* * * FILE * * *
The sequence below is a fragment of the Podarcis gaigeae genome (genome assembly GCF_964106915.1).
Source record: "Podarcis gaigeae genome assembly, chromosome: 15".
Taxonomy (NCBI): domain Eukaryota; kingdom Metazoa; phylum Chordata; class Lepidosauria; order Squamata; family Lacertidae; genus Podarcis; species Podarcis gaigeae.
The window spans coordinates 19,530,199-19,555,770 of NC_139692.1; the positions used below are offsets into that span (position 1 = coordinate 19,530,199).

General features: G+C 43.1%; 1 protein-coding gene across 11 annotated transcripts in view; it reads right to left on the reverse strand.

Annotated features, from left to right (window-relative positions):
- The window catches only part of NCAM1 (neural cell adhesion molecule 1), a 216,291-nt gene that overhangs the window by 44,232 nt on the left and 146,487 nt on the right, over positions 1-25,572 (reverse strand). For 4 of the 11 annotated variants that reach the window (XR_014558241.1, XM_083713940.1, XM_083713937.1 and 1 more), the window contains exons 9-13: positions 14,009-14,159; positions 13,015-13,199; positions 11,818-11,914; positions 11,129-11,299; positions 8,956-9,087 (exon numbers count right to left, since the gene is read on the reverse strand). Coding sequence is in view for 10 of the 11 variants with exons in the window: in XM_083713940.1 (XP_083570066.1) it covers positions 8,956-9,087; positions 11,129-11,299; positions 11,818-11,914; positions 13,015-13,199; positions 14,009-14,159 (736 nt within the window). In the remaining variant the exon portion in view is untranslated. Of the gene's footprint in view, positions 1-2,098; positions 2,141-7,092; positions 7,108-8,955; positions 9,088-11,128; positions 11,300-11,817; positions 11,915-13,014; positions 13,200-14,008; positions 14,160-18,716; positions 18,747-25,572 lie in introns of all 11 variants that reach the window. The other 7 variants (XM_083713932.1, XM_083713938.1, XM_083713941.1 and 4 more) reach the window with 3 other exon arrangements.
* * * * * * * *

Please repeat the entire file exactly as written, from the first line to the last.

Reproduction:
The sequence below is a fragment of the Podarcis gaigeae genome (genome assembly GCF_964106915.1).
Source record: "Podarcis gaigeae genome assembly, chromosome: 15".
Taxonomy (NCBI): domain Eukaryota; kingdom Metazoa; phylum Chordata; class Lepidosauria; order Squamata; family Lacertidae; genus Podarcis; species Podarcis gaigeae.
The window spans coordinates 19,530,199-19,555,770 of NC_139692.1; the positions used below are offsets into that span (position 1 = coordinate 19,530,199).

General features: G+C 43.1%; 1 protein-coding gene across 11 annotated transcripts in view; it reads right to left on the reverse strand.

Annotated features, from left to right (window-relative positions):
- The window catches only part of NCAM1 (neural cell adhesion molecule 1), a 216,291-nt gene that overhangs the window by 44,232 nt on the left and 146,487 nt on the right, over positions 1-25,572 (reverse strand). For 4 of the 11 annotated variants that reach the window (XR_014558241.1, XM_083713940.1, XM_083713937.1 and 1 more), the window contains exons 9-13: positions 14,009-14,159; positions 13,015-13,199; positions 11,818-11,914; positions 11,129-11,299; positions 8,956-9,087 (exon numbers count right to left, since the gene is read on the reverse strand). Coding sequence is in view for 10 of the 11 variants with exons in the window: in XM_083713940.1 (XP_083570066.1) it covers positions 8,956-9,087; positions 11,129-11,299; positions 11,818-11,914; positions 13,015-13,199; positions 14,009-14,159 (736 nt within the window). In the remaining variant the exon portion in view is untranslated. Of the gene's footprint in view, positions 1-2,098; positions 2,141-7,092; positions 7,108-8,955; positions 9,088-11,128; positions 11,300-11,817; positions 11,915-13,014; positions 13,200-14,008; positions 14,160-18,716; positions 18,747-25,572 lie in introns of all 11 variants that reach the window. The other 7 variants (XM_083713932.1, XM_083713938.1, XM_083713941.1 and 4 more) reach the window with 3 other exon arrangements.